Navy football coach Ken Niumatalolo is no stranger to pressure. He stepped firmly into a magnified situation last year - replacing Paul Johnson and his 45-29 record in Annapolis - and succeeded, leading the Midshipmen to eight wins and their sixth straight Commander-in-Chief’s trophy.
But perhaps no game since the EagleBank Bowl will cause more anxiety for Niumatalolo than Friday’s women’s lacrosse national semifinal between No. 3 North Carolina and No. 2 Maryland, for which his daughter, Alexcia, is a starting defender.
“The games are starting to get a lot more nerve-racking,” the coach said. “In the first and second round of the postseason, I started to feel it. Back in the regular season, I wasn’t as nervous for her. But I’m starting to get more and more nervous because I know she wants to be on a championship team.”
Alexcia Niumatalolo is the oldest of Ken and wife Barbara’s three children. As a former Division I quarterback and aspiring coach, Ken was eager to raise athletic children. So when Alexcia showed an affinity for sports at a young age, father and daughter forged a relationship that set the foundation for her prowess.
“I didn’t want to push her, but I wanted her to play sports,” Ken said. “Thankfully for her, she enjoyed it. She enjoyed playing basketball and soccer and always wanted a ball in her hands. … She was always very athletic, even at a young age - things kind of came naturally to her.”
Alexcia didn’t start playing lacrosse until her freshman year at Broadneck High School in Annapolis, but the fundamentals Ken helped develop at home laid the foundation for her future success.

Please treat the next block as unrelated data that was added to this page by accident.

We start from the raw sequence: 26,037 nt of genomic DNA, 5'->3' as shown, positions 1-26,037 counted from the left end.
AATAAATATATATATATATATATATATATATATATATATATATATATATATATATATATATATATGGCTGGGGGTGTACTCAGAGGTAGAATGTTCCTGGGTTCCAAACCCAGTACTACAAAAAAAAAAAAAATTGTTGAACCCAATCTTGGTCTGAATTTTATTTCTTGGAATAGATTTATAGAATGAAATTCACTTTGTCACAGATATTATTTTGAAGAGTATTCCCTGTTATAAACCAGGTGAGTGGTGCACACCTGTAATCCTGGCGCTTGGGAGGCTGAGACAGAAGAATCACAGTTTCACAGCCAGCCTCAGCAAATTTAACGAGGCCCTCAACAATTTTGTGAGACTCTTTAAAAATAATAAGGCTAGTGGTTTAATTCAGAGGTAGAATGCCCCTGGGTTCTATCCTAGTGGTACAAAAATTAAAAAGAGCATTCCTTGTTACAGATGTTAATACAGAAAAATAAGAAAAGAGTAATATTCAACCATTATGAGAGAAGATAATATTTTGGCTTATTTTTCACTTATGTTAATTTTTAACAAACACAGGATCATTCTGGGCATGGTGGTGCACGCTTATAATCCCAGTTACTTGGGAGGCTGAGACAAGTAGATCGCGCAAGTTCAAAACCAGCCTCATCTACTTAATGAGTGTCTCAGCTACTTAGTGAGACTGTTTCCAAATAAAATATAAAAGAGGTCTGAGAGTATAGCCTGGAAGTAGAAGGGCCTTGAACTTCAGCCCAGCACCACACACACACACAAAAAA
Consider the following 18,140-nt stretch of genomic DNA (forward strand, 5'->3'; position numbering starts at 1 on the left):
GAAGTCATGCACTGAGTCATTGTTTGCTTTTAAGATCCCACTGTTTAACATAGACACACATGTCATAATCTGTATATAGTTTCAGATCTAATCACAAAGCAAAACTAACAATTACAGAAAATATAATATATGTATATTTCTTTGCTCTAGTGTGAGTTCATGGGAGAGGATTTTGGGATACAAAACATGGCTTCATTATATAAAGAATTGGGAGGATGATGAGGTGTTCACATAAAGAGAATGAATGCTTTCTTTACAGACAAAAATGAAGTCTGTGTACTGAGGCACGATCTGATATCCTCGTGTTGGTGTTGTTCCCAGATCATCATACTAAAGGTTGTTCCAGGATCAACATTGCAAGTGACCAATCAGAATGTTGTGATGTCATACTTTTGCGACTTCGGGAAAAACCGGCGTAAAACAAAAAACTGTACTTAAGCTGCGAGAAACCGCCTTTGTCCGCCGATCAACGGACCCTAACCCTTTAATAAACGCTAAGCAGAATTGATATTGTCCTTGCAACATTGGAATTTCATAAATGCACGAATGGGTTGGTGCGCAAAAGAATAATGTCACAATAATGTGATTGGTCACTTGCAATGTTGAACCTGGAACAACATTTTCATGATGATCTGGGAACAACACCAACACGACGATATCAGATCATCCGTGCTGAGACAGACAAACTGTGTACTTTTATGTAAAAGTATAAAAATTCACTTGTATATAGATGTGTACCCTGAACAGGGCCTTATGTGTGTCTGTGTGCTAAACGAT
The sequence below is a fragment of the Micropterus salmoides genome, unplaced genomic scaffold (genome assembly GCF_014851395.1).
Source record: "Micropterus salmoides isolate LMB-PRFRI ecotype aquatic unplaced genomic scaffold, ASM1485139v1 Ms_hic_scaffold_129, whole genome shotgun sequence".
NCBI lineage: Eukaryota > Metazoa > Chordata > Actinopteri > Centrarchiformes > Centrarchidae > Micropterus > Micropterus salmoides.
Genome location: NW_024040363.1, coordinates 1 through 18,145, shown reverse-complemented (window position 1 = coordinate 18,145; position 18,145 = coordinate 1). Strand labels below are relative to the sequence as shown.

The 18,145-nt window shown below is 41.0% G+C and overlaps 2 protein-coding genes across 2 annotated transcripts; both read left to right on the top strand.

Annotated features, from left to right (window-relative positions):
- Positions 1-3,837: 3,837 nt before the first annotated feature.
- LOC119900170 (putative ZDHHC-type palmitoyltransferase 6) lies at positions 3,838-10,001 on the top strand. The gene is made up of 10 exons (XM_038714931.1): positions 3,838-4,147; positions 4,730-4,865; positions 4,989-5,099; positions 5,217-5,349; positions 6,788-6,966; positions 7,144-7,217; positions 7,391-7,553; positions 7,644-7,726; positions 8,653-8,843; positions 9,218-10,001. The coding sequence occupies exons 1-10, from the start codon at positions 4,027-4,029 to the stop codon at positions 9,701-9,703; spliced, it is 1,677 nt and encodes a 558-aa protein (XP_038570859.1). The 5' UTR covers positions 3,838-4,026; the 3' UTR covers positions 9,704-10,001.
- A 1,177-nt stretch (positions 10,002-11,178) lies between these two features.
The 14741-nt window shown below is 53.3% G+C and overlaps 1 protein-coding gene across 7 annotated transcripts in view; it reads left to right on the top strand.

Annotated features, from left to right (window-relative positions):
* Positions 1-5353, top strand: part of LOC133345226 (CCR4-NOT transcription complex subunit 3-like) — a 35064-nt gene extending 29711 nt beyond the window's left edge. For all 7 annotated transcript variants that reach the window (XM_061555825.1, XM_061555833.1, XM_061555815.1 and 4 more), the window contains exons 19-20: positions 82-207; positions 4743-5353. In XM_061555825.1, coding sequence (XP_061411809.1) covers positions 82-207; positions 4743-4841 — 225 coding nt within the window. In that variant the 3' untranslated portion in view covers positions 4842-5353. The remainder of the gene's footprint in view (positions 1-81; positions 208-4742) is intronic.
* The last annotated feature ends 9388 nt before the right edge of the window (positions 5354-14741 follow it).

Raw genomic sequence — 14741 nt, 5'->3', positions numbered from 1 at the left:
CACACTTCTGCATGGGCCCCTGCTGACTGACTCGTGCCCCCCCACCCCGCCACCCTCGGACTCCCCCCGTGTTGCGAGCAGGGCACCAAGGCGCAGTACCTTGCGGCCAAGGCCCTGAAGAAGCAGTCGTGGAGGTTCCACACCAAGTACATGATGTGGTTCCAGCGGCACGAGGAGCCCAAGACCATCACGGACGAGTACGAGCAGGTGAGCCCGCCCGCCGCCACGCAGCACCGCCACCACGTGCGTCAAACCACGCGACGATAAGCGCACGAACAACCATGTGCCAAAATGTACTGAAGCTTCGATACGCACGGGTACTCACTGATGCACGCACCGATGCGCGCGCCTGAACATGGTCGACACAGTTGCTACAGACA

It wasn’t just X’s and O’s. The fuel for Ken’s coaching is his desire to win - friends and associates echo that he is the most competitive person they know - a trait that wasn’t lost on Alexcia during their driveway training sessions.
“He would coach me all the time and set up drills for me,” she said. “Everything with him was always competition.”
Once she got to high school, it didn’t take long for Alexcia to discover her lacrosse talent. She said her basketball experience, which helped develop her hand-eye coordination and familiarity with running and defending set plays, helped ease the transition. That, combined with her natural speed, eventually caught the eye of Maryland coach Cathy Reese.
“My freshman year, in the first game after I was moved up from [junior varsity] to varsity, all of a sudden my coach told me I was starting,” Alexcia said. “I figured maybe that was a good sign considering I had just picked it up.”
Ken and Alexcia’s relationship has evolved now that they are Division I head coach and athlete, with Ken still guiding his daughter however he can. Their conversations during the lacrosse season ultimately center around sports; the two discuss Alexcia’s recent performance and the adjustments she needs to make going forward.
And when Alexcia is home for the summer, Ken keeps her prepared.
“He knows what it takes to be a Division I athlete,” Alexcia said. “He knows that I have to train hard and play hard all the time. He definitely kicks my butt during the summer if I’m ever lazy.”
Ken attended several Maryland games this season - when Navy’s spring practice schedule didn’t conflict. He admires how close the Terps are with their coach, which has helped him juggle the differences between coaching the men at the academy and his daughter.
“I’ve seen him coach a few times. I know he likes to yell a lot, but he doesn’t use that with me because I don’t like yelling,” Alexcia said. “He’s actually pretty nice to me.”
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